Godshill & Shanklin
Godshill is the quintessential English Village, and boasts some of the oldest architecture on the Isle of Wight. With its delightful medieval church, charming thatched-roofed cottages and a winding main street lined with traditional tearooms, Godshill is as picturesque as it is popular. By contrast, Shanklin really is the most charming of traditional seaside resorts with its glorious long wide sandy beach set against a backdrop of dramatic sandstone cliffs. It’s “old town” features thatched roofs and atmospheric bars & tearooms and the “Chine” takes you on a journey down to the sea.
Ryde & Cowes
The largest town on the Island, Ryde has fine Georgian and Victorian buildings, shops, tea-rooms, pubs, restaurants, and a marina. The sea-wall promenade provides a popular walk, passing the Victorian watchtower on the way to Puckpool Park. Cowes, famed for its professional sailing, stunning Victorian architecture and vibrant festival atmosphere is one of the most popular towns on the Isle of Wight to visit year round. Alternatively, take a short trip from West Cowes to East via the floating bridge (chain ferry) and make your way up through the town to witness Prince Albert’s stunning garden design and architecture that influenced the rest of Cowes’ designers and builders.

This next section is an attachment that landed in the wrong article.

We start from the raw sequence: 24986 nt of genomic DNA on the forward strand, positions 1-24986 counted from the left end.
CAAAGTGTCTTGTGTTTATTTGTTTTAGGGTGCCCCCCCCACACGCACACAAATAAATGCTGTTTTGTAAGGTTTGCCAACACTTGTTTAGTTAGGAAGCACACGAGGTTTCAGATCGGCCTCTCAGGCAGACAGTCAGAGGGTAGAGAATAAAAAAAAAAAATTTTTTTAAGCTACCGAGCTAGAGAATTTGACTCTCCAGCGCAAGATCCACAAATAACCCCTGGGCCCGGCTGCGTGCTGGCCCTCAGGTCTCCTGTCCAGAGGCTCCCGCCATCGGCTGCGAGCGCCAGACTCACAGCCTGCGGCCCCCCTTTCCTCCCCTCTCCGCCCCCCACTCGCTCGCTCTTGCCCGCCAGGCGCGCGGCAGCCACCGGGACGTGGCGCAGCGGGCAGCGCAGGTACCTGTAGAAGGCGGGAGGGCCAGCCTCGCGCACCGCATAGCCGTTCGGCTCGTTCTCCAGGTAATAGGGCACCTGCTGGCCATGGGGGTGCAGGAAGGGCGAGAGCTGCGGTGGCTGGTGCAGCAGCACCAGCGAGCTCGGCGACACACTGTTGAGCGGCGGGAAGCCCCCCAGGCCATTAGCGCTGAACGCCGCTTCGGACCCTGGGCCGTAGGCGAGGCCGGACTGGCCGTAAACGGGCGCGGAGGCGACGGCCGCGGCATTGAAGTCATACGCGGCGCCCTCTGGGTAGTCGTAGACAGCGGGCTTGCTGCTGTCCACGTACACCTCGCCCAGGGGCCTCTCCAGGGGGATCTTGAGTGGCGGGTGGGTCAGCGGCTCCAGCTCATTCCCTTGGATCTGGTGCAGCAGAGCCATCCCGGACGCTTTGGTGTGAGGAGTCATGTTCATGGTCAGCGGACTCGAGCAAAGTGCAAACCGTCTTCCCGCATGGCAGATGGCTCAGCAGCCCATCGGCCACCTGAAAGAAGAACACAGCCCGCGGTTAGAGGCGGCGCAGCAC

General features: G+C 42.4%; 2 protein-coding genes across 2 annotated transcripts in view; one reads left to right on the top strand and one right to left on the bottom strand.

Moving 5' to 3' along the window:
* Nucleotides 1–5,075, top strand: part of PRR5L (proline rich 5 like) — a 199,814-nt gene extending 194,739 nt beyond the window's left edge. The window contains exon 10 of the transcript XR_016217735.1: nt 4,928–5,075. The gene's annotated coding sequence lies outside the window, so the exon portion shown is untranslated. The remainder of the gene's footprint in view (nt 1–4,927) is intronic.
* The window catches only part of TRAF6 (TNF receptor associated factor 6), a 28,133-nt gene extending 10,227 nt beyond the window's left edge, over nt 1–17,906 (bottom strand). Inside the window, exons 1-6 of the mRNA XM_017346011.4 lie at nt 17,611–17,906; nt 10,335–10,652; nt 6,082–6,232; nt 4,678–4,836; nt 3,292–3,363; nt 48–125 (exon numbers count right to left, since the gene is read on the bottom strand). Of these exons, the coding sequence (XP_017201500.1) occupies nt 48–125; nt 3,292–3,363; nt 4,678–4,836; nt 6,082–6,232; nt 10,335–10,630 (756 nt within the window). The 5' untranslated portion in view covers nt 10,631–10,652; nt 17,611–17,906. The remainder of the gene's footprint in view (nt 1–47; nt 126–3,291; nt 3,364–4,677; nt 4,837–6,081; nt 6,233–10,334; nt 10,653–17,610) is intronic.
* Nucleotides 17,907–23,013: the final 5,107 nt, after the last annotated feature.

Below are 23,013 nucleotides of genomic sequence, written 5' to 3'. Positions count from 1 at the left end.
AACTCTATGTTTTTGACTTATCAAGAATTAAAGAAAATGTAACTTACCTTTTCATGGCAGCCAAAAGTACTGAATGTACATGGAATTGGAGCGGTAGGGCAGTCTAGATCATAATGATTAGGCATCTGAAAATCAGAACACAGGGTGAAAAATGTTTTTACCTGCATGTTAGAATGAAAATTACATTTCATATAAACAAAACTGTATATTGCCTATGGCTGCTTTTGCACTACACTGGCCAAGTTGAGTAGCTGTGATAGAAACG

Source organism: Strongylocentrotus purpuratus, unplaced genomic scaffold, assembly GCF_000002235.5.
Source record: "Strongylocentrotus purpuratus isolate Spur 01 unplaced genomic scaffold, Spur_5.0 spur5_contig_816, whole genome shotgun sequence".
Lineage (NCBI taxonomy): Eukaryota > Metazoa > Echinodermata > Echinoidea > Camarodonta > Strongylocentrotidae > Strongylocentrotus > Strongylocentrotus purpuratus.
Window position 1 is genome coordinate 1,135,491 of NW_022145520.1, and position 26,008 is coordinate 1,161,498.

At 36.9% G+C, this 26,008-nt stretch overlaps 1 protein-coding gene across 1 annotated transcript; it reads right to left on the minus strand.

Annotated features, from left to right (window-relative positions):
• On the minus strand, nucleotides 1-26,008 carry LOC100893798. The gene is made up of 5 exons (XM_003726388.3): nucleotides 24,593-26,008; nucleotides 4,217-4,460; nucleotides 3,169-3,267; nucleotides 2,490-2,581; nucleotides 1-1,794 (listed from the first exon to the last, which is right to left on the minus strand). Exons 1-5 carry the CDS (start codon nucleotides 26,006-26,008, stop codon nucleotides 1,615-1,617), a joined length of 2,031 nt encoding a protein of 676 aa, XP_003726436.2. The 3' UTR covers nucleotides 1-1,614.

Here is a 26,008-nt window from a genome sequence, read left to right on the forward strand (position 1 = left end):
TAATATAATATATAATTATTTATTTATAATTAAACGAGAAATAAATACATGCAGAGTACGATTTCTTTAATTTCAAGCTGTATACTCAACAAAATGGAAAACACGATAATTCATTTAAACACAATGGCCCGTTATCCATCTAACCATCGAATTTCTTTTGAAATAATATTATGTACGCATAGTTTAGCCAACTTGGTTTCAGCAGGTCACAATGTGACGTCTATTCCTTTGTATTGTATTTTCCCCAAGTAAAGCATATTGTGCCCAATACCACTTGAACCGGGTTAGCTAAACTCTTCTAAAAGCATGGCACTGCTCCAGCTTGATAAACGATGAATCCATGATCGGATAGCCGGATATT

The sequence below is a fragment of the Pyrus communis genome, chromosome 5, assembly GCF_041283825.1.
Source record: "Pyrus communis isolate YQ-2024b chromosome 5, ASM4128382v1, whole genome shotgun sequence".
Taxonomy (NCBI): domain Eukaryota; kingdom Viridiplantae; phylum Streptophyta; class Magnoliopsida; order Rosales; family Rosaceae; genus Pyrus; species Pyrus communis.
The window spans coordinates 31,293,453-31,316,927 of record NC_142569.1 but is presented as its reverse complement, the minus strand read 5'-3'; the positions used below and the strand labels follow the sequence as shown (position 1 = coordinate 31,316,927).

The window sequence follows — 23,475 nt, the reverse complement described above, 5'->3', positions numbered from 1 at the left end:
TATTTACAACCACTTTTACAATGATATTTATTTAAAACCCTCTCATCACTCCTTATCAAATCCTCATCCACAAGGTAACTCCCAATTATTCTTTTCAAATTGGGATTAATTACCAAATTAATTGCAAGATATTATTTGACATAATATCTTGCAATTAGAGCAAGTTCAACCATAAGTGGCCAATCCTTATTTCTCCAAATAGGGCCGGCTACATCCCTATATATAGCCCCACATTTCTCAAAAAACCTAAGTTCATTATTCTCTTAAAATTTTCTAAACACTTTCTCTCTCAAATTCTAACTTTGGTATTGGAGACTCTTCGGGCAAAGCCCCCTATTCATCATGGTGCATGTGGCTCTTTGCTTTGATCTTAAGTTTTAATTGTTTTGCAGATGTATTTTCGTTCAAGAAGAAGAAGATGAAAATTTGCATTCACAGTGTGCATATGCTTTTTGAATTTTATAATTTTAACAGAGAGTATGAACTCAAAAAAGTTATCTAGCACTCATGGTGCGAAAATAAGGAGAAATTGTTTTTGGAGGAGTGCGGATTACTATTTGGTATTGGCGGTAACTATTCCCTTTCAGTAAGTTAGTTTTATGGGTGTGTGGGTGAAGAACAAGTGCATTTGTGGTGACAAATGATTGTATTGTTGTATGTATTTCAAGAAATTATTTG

“It is impossible to imagine a prettier spot” said Queen Victoria of Osborne House, her palatial holiday home on the Isle of Wight. Visit Victoria and Albert’s private apartments, their bathing beach and children’s play-cottage for an intimate glimpse of royal family life. Then stroll through the garden terraces where the stunning views across the Solent reminded Prince Albert of the Bay of Naples. The Royal Collection fills rooms and corridors where Victoria entertained heads of state, inventors, princes and princesses all whilst ruling the vast British Empire.